Health Canada
Symbol of the Government of Canada
Drugs and Health Products

Monograph: Skullcap

Help on accessing alternative formats, such as Portable Document Format (PDF), Microsoft Word and PowerPoint (PPT) files, can be obtained in the alternate format help section.

Date: 2008-01-18


Scutellaria lateriflora (USDA 2008)

Proper Name(s)

Scutellaria lateriflora L. (Lamiaceae) ( USDA 2008 )

Common Name(s)

Source Material

Herb top ( Barnes et al. 2007 )

Route Of Administration


Dosage Form(s)

Those suited to the allowable route(s) of administration. This monograph is not intended to include food-like dosage forms such as bars, chewing gums or beverages.

Use(s) or Purpose(s)

Statement(s) to the effect of:



Preparation: Dry, Powder, Decoction & Infusion + All Non-Standardised Extracts

Dose(s): 0.25 - 12 Grams per day, dried herb tops

See Appendix 1 for examples of appropriate dosage preparations and frequencies of use, according to cited references. The purpose of Appendix 1 is to provide guidance to industry.

Duration of use

No statement is required

Risk Information

Statement(s) to the effect of:

Caution(s) and Warning(s):
  • Consult a health care practitioner if symptoms persist.
  • Consult a health care practitioner if symptoms worsen.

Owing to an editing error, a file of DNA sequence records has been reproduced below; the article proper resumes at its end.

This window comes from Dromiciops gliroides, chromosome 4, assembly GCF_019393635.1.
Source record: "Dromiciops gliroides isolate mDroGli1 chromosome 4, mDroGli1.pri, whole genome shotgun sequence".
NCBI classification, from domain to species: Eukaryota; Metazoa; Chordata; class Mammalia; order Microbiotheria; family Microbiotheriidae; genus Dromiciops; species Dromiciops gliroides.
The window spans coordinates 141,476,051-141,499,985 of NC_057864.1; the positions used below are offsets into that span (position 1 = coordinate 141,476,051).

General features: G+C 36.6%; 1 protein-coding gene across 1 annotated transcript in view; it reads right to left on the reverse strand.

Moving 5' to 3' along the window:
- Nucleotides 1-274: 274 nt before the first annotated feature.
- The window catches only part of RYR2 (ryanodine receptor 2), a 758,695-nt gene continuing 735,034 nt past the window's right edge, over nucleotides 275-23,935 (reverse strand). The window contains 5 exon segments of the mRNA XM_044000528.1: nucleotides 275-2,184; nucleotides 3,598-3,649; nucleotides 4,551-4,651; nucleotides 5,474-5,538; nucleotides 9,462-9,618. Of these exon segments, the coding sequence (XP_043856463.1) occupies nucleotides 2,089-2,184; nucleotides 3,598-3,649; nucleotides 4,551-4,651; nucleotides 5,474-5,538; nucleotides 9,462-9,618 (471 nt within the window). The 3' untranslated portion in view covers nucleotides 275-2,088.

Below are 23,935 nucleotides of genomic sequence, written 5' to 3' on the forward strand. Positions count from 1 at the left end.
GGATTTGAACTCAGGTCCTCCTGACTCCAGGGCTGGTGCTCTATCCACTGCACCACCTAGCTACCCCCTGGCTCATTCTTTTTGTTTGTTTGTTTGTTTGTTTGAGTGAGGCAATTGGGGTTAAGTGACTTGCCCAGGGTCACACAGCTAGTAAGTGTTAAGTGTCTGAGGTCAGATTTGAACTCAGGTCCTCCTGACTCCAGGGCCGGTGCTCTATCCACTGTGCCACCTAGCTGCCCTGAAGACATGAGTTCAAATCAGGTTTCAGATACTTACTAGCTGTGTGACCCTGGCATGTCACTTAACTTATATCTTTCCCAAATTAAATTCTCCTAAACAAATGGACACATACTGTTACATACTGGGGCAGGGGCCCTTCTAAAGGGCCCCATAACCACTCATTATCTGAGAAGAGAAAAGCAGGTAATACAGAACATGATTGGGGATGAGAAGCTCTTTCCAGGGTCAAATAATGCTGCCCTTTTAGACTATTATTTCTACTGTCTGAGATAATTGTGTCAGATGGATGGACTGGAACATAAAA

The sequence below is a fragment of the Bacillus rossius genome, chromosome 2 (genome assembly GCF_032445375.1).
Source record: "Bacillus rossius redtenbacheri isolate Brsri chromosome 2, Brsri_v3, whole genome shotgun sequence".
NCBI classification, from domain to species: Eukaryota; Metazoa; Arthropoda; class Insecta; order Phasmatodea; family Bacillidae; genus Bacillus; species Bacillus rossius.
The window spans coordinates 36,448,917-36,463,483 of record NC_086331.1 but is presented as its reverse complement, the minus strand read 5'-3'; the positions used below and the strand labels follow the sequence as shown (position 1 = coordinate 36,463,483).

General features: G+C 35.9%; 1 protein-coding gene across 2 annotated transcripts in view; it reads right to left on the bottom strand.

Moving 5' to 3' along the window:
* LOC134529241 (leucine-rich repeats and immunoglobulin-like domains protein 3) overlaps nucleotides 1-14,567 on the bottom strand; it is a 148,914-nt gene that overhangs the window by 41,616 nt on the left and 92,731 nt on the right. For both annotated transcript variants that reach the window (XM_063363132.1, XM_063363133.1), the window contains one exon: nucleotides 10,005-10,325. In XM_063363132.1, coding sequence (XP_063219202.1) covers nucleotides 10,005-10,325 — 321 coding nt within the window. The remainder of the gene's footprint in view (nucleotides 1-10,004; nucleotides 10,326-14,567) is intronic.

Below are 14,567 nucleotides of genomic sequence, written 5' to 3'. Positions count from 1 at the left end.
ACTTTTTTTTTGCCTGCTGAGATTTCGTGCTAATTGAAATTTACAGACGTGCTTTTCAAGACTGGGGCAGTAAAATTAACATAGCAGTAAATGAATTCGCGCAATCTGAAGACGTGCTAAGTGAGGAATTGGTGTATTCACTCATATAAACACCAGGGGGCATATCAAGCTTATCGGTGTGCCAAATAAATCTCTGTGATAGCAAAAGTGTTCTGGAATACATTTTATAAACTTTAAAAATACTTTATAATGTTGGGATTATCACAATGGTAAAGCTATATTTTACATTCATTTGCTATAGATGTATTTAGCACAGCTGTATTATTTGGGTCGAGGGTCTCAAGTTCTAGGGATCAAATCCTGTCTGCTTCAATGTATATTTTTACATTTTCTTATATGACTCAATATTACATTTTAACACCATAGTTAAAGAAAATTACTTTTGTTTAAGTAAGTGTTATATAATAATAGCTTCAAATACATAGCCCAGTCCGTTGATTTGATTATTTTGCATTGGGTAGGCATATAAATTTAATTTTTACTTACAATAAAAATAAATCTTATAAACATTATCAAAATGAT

• Consumption with alcohol, other drugs and/or natural health products with sedative properties is not recommended  (Brinker 2001, Gennaro 2000)
  • Sleep aid:
    Consult a health care practitioner if sleeplessness persists continuously for more than 3 weeks (chronic insomnia)  (Berardi et al. 2002, DiPiro et al. 2002)

Do not use if you are pregnant or breastfeeding  (Barnes et al. 2007, Boon and Smith 2004)

Known Adverse Reaction(s):
Some people may experience drowsiness. Exercise caution if operating heavy machinery, driving a motor vehicle or involved in activities requiring mental alertness  (Bradley 2006, Tilgner 1999, Williamson et al. 1988, Ellingwood 1983[1919], Felter and Lloyd 1983[1898])

Non-medicinal ingredients

Must be chosen from the current Natural Health Products Ingredients Database and must meet the limitations outlined in the database.


  • The finished product specifications must be established in accordance with the requirements described in the NHPD Quality of Natural Health Products Guide.
  • The medicinal ingredient must comply with the requirements outlined in the Natural Health Products Ingredient Database (NHPID).

References cited

  • Barnes J, Anderson LA, Philipson JD. 2007. Herbal Medicines, 3rd edition. London (GB): Pharmaceutical Press.
  • Berardi RR, DeSimone EM, Newton GD, Oszko MA, Popovich NG, Rollins CJ, Shimp LA, Tietze KJ, editors. Handbook of Nonprescription Drugs: An Interactive Approach to Self-Care, 13th edition. Washington (DC): American Pharmaceutical Association; 2002.
  • BHP 1983: British Herbal Pharmacopoeia. Cowling (GB): British Herbal Medical Association; 1983.
  • Boon H, Smith MJ. 2004. The Complete Natural Medicine Guide to the 50 Most Common Medicinal Herbs, 2nd edition. Toronto (ON): Robert Rose Inc.
  • Bradley PR, editor. British Herbal Compendium: A Handbook of Scientific Information on Widely Used Plant Drugs, Volume 2. Bournemouth (UK): British Herbal Medicine Association; 2006.